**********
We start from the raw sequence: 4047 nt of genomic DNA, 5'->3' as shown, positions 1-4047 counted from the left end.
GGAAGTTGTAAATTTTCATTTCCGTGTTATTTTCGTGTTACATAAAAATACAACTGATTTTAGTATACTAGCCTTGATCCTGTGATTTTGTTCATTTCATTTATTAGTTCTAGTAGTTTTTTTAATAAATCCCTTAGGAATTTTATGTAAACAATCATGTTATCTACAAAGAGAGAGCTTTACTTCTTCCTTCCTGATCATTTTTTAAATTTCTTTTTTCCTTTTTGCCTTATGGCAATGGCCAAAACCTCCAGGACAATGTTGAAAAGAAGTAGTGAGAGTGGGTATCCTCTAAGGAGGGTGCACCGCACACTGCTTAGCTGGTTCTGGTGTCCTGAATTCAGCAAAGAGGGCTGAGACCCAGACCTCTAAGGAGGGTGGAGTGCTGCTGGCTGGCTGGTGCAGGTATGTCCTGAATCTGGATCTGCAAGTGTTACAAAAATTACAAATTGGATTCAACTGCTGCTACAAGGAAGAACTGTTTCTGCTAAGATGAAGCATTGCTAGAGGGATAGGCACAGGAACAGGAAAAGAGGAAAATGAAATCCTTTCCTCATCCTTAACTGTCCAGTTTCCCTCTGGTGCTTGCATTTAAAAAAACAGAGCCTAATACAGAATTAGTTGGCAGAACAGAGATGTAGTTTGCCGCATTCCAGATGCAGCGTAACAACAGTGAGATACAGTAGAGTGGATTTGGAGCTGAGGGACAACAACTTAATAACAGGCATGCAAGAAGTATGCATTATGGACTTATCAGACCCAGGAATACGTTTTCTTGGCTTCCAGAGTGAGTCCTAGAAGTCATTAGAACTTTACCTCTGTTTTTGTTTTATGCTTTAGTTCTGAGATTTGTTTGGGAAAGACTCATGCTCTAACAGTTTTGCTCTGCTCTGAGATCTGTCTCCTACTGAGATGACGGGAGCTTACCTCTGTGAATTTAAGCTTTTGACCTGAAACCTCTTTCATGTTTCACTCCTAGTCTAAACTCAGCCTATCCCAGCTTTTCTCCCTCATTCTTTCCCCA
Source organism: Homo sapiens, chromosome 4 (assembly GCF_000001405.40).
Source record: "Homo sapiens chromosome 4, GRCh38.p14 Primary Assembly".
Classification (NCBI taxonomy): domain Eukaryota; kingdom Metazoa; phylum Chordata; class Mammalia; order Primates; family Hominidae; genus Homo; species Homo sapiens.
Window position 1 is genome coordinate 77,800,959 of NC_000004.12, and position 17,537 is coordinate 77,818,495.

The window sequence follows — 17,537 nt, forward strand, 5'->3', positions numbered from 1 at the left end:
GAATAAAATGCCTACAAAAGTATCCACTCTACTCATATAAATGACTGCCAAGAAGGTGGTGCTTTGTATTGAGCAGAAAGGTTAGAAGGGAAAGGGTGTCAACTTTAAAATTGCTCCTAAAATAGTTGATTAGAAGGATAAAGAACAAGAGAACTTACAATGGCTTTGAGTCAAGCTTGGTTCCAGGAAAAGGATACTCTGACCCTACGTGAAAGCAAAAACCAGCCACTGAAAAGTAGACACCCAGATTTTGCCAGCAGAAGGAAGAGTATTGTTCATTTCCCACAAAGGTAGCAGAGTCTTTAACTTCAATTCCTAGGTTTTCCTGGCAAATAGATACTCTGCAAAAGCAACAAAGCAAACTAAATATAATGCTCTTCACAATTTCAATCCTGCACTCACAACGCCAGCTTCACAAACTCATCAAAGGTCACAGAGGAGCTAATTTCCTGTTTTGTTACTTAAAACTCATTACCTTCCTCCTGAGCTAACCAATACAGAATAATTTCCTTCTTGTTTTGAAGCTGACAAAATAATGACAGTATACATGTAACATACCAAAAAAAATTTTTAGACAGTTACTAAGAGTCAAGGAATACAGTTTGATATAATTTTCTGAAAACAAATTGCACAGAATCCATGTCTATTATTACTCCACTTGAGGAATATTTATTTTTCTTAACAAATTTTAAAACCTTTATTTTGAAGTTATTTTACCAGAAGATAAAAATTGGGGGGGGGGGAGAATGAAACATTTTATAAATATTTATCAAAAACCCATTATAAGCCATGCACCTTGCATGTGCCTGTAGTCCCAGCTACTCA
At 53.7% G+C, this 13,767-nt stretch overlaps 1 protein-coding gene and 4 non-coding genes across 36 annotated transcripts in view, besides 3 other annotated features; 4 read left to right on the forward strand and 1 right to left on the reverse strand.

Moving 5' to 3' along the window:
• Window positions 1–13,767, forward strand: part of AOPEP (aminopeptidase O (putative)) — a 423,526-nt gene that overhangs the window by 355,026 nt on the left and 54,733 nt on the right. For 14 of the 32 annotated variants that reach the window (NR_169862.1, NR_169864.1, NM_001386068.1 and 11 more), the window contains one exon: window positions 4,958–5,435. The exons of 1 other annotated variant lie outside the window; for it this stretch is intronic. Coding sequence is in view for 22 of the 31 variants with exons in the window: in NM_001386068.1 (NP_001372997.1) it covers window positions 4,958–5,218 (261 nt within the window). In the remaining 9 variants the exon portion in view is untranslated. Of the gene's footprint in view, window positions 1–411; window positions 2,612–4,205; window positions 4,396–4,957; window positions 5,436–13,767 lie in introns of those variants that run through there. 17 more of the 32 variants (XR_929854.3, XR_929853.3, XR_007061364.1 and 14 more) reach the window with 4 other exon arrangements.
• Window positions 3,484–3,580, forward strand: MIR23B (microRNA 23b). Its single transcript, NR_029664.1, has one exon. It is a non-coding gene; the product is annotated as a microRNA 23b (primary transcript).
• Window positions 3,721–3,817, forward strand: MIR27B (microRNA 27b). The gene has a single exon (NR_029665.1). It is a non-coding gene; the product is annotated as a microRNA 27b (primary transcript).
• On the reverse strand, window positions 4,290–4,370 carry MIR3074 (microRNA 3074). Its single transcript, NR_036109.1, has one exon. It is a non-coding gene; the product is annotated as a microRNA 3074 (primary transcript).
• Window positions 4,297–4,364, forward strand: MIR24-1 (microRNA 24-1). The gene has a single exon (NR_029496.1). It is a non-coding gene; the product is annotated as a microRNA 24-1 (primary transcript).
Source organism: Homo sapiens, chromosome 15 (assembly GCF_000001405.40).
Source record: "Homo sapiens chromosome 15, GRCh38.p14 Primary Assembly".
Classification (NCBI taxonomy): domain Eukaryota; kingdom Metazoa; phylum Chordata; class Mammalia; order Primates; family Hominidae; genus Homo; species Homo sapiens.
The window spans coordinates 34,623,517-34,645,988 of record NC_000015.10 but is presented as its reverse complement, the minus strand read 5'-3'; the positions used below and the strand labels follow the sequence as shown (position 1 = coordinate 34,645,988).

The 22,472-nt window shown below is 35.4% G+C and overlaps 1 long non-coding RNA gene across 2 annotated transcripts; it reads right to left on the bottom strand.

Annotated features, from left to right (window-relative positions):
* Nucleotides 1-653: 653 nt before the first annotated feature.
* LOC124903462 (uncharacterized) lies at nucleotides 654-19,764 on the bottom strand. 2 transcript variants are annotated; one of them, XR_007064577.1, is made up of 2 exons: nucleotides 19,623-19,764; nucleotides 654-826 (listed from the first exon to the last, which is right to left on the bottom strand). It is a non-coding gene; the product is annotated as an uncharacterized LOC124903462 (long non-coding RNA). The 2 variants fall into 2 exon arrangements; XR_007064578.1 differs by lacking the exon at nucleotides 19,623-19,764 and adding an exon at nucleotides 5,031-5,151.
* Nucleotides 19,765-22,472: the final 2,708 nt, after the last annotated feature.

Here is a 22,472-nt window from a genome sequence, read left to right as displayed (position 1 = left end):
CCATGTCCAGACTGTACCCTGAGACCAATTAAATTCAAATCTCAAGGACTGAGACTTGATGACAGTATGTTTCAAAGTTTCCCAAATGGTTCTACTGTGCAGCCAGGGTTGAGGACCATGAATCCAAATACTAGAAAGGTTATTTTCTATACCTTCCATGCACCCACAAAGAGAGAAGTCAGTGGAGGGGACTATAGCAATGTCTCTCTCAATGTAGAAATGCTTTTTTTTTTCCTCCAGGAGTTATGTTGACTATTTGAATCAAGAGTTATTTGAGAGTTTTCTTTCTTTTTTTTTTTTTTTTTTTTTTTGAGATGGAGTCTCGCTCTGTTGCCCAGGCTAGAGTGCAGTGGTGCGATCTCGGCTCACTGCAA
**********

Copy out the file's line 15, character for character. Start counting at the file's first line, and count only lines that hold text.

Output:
• Window positions 4,297–4,364, forward strand: MIR24-1 (microRNA 24-1). The gene has a single exon (NR_029496.1). It is a non-coding gene; the product is annotated as a microRNA 24-1 (primary transcript).